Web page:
UK drivers could see the price of unleaded petrol rise as a result of disruption caused by Hurricane Harvey in the US, the RAC has warned.
The industry body said the price of a litre of unleaded petrol could rise by up to 4p per litre, taking the average price above 121p, a level not seen since December 2014.
Data from RAC Fuel Watch shows that this rise would also mean the average price of a litre of unleaded would move above that of diesel, something that has not happened in the UK since early June 2016.
RAC spokesman Pete Williams said: “The price of unleaded petrol will leapfrog diesel early next week, rising by up to 4p per litre as the impact of Storm Harvey and the shut-down of large refineries in the Gulf Coast drives up US demand for petrol imports.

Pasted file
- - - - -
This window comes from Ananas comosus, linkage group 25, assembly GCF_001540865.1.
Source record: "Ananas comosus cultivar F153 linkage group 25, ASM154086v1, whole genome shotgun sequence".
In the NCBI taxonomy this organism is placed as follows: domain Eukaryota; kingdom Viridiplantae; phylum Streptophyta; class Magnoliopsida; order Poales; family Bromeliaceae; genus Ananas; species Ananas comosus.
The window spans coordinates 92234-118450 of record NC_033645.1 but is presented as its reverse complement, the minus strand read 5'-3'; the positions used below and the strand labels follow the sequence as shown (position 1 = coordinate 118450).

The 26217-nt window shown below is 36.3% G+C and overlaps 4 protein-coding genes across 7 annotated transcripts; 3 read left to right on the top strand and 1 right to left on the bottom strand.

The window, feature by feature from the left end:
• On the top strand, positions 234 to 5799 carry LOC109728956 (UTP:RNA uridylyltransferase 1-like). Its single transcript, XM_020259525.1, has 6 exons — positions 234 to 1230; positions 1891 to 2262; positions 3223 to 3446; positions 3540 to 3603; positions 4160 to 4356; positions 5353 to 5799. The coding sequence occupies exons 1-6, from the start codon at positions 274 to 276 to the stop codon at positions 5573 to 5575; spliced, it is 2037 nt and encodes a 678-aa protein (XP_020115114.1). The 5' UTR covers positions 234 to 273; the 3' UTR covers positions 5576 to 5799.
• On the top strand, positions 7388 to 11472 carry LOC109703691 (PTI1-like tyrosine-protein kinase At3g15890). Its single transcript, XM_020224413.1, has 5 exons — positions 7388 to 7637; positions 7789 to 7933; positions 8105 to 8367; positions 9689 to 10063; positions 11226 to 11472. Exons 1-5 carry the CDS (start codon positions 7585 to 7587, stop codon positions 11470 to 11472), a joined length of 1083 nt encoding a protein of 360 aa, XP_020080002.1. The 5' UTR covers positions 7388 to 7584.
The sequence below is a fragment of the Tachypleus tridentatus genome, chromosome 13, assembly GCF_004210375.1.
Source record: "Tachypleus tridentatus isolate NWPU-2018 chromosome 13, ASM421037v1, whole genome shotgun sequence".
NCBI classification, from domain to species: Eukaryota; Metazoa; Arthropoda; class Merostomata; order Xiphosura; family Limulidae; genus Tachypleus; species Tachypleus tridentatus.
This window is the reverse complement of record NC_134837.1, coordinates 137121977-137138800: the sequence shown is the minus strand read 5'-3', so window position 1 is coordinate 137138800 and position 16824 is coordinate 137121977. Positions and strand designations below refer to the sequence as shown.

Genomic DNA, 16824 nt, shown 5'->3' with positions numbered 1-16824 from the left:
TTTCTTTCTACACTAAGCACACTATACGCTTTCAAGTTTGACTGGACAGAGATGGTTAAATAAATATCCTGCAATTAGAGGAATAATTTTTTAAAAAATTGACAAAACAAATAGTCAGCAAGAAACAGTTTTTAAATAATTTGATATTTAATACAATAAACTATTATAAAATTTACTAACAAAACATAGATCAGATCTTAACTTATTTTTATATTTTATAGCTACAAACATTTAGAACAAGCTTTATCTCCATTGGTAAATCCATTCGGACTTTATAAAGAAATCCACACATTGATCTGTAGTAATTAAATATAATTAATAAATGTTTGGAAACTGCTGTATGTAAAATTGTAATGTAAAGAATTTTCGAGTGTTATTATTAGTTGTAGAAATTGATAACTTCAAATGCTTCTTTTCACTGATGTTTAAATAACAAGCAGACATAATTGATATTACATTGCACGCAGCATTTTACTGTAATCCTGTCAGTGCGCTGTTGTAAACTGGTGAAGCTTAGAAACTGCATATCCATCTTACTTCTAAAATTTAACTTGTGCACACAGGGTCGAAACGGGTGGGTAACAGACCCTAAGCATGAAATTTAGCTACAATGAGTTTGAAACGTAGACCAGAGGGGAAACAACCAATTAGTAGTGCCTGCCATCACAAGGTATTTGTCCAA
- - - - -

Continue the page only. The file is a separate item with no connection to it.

“The average price of a litre of unleaded on Thursday, 31 August was 117.29p and diesel was 118.14p but we could see unleaded rise in the coming days to around 121p a litre, with diesel likely to stay stable around 118.5p.
“This will be the first time unleaded has been higher than diesel since June 2016 and we expect this to be the case for some time to come, or at least until the US oil industry is able to get refineries back into operation”
However, AA fuel price spokesman Luke Bosdet told the BBC that any price rises needed to be seen in context and further prices could be ‘quite modest’.
“Petrol prices were already heading up because of the increase in the price of oil since mid August,” he said.
“But they still have a little way to go before reaching the 119p of April and 120p of February.”
He added: “This is not Hurricane Katrina, which hit around the August bank holiday of 2005 and added 5p to a litre of pump petrol in a matter of days – before starting to fall back shortly afterwards.
“Katrina destroyed oil infrastructure, Harvey has just disrupted it.”
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